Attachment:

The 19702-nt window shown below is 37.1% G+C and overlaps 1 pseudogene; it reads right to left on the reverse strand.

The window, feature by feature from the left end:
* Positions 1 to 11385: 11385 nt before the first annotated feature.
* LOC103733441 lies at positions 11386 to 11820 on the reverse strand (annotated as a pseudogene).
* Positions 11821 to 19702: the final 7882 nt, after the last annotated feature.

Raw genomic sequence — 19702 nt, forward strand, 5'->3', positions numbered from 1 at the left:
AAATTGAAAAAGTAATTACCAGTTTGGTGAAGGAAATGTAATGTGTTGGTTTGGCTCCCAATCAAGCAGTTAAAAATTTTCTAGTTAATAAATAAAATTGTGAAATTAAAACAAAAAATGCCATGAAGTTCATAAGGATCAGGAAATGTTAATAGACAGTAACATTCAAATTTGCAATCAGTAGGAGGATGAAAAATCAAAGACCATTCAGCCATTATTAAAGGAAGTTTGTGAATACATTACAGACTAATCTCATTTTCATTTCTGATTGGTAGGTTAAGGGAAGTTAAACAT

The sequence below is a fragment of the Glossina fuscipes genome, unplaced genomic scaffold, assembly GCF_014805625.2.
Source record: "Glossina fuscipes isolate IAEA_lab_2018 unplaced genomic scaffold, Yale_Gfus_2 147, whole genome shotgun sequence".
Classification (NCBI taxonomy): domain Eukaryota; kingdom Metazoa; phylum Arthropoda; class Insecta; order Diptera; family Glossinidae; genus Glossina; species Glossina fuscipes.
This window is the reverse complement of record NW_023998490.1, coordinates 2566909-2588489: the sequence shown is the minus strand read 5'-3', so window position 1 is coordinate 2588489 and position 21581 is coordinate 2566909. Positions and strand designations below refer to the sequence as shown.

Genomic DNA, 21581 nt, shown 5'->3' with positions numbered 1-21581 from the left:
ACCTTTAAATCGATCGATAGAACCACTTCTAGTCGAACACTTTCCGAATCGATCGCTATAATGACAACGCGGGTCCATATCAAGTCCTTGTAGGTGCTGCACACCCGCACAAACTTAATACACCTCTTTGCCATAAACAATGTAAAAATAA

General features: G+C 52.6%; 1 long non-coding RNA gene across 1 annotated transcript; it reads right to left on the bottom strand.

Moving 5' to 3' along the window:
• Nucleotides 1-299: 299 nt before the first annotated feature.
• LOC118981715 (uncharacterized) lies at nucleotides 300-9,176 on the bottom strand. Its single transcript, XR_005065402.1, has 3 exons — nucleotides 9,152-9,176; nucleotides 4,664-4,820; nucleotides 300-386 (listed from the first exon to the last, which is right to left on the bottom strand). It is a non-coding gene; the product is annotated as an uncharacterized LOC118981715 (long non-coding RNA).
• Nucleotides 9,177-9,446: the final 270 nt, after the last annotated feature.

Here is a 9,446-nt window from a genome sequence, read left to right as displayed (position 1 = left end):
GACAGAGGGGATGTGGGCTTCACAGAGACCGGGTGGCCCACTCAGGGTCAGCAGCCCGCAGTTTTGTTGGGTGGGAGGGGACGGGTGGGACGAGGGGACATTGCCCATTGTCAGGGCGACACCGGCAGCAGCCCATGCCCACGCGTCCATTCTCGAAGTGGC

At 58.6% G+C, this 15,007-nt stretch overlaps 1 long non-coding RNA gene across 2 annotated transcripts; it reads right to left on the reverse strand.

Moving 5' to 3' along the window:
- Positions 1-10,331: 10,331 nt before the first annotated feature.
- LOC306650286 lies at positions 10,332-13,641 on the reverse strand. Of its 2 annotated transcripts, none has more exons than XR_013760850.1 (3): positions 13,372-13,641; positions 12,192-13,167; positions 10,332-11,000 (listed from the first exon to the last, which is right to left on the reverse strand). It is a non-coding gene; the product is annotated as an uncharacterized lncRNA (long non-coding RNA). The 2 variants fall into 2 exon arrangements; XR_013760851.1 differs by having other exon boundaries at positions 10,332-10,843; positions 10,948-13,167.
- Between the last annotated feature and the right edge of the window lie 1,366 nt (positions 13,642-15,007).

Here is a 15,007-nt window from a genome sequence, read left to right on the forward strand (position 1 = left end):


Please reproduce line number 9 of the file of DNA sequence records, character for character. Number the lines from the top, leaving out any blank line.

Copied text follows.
Source record: "Glossina fuscipes isolate IAEA_lab_2018 unplaced genomic scaffold, Yale_Gfus_2 147, whole genome shotgun sequence".